The present invention can be achieved in the form of an additive (comprising a polyoxyalkylene water reducer, a sugar, and an alkali or alkaline earth metal chloride) which can be added into a cement (preferably blended cement, and most preferably pozzolanic cement) during the grinding stage, or into a cementitious composition (including one that contains blended or pozzolanic cement with fine aggregate (sand) and/or course aggregate (gravel, stones); a cement (or cementitious composition such as masonry cement, mortar, or concrete) containing the aforementioned components (either as an admixture or, more preferably, incorporated during the manufacture of cement as interground additives); and also as a method for improving the early strength of cement by incorporating the additive components during grinding of cement.
Polyoxyalkylene polymers have been used as water reducers for Portland cement. Preferably, the polymers are comb polymers having a backbone and pendant groups, with the polyoxyalkylene groups contained in the backbone, in the pendant groups, or in both. Comb polymer-type water reducers are known and believed to be suitable for use in the present invention. For example, U.S. Pat. 5,393,343 of Darwin et al., which is incorporated fully herein by reference, taught an EO/PO type comb polymer useful as a superplasticizer or water-reducer for retaining in concrete a high degree of slump (e.g., high flowability) over a sustained period of time. The term “EO/PO” is sometimes synonymous with the term “oxyalkylene group” and serves as a convenient short-hand to designate polyoxyalkylene groups which are combinations of ethylene oxide (EO)/propylene oxide (PO) repeating units.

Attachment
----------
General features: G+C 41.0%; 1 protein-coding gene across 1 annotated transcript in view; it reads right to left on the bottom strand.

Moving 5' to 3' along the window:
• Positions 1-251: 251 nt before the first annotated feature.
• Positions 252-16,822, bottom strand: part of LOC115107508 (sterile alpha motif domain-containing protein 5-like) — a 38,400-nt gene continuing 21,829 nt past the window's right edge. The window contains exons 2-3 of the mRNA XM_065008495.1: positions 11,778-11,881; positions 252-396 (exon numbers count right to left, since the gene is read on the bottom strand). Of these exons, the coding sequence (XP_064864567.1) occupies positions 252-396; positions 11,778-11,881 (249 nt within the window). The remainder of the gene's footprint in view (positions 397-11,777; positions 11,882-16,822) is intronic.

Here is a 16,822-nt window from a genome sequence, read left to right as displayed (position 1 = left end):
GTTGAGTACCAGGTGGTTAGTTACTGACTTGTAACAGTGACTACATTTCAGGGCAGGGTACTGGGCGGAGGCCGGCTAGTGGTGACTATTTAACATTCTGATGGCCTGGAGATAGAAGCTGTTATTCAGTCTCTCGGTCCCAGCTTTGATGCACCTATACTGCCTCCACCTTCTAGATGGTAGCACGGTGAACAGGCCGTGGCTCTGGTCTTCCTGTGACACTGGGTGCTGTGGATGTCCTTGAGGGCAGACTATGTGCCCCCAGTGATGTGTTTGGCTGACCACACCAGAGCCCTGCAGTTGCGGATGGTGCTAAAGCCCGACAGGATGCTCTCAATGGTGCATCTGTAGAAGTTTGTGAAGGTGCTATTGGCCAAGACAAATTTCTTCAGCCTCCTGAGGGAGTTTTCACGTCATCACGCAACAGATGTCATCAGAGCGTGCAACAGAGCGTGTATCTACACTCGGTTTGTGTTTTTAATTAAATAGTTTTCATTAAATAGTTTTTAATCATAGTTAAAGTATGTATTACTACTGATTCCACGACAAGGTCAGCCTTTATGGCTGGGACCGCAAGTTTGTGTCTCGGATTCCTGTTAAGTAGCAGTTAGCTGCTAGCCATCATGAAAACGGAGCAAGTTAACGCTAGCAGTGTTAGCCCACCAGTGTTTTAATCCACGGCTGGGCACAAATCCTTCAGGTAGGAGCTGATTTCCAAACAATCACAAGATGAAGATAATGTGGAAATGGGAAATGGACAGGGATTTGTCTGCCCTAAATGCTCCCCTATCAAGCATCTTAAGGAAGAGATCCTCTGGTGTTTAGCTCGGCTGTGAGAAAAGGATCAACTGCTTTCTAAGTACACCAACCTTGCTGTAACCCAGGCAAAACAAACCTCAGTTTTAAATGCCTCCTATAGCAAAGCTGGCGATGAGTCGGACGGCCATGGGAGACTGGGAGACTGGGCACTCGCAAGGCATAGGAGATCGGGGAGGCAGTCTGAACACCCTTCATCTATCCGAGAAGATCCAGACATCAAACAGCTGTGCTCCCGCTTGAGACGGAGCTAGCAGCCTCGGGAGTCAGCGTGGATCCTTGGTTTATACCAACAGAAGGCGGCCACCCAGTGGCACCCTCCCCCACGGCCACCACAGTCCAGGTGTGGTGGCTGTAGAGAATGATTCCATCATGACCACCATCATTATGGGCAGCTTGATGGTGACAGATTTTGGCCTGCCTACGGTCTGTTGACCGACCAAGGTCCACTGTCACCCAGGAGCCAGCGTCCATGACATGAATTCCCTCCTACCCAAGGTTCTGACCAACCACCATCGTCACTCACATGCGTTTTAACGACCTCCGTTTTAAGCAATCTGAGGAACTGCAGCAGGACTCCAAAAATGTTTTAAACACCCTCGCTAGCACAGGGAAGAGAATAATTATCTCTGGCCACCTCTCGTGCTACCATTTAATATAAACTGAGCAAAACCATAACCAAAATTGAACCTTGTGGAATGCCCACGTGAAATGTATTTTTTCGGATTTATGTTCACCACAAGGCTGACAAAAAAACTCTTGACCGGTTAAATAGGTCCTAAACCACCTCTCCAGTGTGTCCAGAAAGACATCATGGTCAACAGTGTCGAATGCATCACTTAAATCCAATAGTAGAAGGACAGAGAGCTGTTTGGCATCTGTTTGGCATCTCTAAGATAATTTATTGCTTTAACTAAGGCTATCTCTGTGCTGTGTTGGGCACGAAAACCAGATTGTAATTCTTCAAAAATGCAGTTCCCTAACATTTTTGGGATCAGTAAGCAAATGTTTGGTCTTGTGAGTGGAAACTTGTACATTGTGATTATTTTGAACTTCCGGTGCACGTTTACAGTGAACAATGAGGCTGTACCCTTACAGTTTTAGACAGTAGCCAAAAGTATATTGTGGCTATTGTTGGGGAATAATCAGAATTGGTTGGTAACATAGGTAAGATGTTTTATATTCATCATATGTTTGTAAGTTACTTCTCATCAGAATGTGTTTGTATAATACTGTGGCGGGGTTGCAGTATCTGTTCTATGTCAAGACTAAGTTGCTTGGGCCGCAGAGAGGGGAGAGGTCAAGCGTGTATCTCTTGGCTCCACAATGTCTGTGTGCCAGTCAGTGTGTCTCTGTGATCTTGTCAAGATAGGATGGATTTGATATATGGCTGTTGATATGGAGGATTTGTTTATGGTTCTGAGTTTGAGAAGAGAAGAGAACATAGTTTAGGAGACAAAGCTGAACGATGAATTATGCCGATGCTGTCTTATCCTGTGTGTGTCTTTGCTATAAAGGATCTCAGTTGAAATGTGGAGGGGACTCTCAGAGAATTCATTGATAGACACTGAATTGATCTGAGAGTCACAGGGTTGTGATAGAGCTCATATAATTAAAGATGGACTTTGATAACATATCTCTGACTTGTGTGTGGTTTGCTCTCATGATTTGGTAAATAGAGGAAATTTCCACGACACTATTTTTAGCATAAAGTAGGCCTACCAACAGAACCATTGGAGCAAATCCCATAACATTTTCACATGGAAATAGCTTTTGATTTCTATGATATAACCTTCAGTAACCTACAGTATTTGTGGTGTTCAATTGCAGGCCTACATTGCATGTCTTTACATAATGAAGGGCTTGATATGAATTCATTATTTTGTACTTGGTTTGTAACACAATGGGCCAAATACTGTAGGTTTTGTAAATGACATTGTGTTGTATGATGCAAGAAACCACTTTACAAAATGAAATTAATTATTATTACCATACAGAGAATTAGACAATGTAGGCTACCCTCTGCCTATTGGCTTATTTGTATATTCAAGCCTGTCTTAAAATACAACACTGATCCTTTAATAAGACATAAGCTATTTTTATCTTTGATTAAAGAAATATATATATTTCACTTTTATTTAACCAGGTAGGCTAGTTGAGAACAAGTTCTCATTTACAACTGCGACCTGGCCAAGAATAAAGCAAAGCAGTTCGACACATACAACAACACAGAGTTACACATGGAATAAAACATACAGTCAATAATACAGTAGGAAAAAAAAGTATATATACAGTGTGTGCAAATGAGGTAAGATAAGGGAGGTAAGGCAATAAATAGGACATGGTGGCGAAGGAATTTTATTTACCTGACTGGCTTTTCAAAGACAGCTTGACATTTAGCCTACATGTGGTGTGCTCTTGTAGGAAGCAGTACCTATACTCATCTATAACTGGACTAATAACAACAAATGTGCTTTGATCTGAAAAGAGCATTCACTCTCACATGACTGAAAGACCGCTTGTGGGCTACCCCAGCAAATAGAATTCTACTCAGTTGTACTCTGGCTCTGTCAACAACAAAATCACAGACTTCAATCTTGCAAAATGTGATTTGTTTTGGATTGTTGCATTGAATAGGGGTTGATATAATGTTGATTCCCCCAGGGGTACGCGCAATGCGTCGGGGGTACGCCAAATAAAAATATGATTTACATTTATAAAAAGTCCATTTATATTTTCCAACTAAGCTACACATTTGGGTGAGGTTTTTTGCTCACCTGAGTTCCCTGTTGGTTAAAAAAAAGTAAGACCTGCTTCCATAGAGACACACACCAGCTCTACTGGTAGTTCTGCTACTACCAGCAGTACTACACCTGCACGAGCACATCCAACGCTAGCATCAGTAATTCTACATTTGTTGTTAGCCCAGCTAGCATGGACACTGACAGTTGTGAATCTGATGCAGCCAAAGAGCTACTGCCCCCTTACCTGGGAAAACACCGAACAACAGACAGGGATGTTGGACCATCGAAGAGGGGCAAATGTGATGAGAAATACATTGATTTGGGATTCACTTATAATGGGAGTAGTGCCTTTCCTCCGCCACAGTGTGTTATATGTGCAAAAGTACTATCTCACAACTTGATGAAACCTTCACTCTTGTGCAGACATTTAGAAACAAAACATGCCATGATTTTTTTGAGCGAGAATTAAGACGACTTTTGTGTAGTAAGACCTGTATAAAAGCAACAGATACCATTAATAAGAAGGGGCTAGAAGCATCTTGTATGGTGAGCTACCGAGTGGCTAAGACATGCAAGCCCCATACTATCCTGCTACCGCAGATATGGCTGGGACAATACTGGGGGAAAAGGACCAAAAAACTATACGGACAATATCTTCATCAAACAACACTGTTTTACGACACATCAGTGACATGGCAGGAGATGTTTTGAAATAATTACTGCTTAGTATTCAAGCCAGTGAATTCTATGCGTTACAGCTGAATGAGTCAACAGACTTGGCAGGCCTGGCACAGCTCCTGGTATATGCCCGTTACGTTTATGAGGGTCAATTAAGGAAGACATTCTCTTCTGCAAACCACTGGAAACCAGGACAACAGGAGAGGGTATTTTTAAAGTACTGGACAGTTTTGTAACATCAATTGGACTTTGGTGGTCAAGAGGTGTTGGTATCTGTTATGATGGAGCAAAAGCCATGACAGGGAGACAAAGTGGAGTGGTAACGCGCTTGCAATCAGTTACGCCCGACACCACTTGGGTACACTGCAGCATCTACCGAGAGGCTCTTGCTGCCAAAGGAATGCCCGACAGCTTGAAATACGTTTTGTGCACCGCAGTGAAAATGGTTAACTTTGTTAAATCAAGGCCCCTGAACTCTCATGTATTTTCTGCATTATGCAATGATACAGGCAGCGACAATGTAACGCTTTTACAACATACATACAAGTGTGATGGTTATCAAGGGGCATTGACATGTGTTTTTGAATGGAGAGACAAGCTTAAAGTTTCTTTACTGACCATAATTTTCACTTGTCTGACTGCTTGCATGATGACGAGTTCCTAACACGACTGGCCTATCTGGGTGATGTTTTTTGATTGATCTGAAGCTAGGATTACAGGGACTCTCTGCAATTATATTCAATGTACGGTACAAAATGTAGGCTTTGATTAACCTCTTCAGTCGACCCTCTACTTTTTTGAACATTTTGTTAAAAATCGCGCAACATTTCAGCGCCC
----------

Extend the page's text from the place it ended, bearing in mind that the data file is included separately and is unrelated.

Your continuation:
Preferably, an EO/PO type comb polymer is employed having a polymer backbone, e.g., carbon backbone, to which are attached both carboxylate groups (which function as cement anchoring groups in the cementitious mixture) and pendant groups such as ethylene oxide (EO) groups, propylene oxide (PO) groups, and/or a combination of EO/PO groups. The pendant groups may be ionic or non-ionic. Further examples of EO/PO type comb polymer water-reducers are shown in U.S. Pat. Nos. 4,946,904, 4,471,100, 5,100,984 and 5,369,198. These patents describe comb polymers which are, for example, copolymers of, polycarboxylic monomers such as maleic acid or anhydride and polymerizable EO/PO—containing monomers such as polyalkylene glycol monoallyl ethers, etc.
In U.S. Pat. No. 5,840,114, there is disclosed an exemplary polyoxyalkylene polymer which may be suitable for the invention. The polymer comprises a carbon containing backbone to which is attached to groups shown by the structures (I) and (II), and optionally groups shown by structures (II) and (IV) as shown below:
wherein each R independently represents a hydrogen atom or a methyl group (—CH3) group; A represents hydrogen atom, a C1-C10 alkyl group, R′ or an alkali metal cation or a mixture thereof; R′ represents a hydrogen atom or a C2-C10 oxyalkylene group represented by (BO)nR″ in which O represents an oxygen atom, B represents a C2-C10 alkylene group, R″ represents a C1-C10 alkyl and n represents an integer of from 1-200, or mixtures thereof; and a, b, c, and d are numerical values representing molar percentage of the polymer's structure such that a is a value of about 50-70; the sum of c plus d is at least 2 to a value of (100−a) and is preferably from 3 to 10; and b is not more than [100−(a+c+d)].
(The letter “B” is being used for lexographical convenience herein to denote an alkylene group. Those of ordinary skill in the art will realise that “B” herein does not represent boron).
A commercially available polyoxyalkylene polymer which is suitable for the purposes of the present invention is available from Grace Construciton Products under the brandname ADVA®. This product is specifically a polyacrylic acid comb polymer made by grafting a polyoxyalkylene amine onto a polycarboxylic acid backbone (amidization/imidization reaction).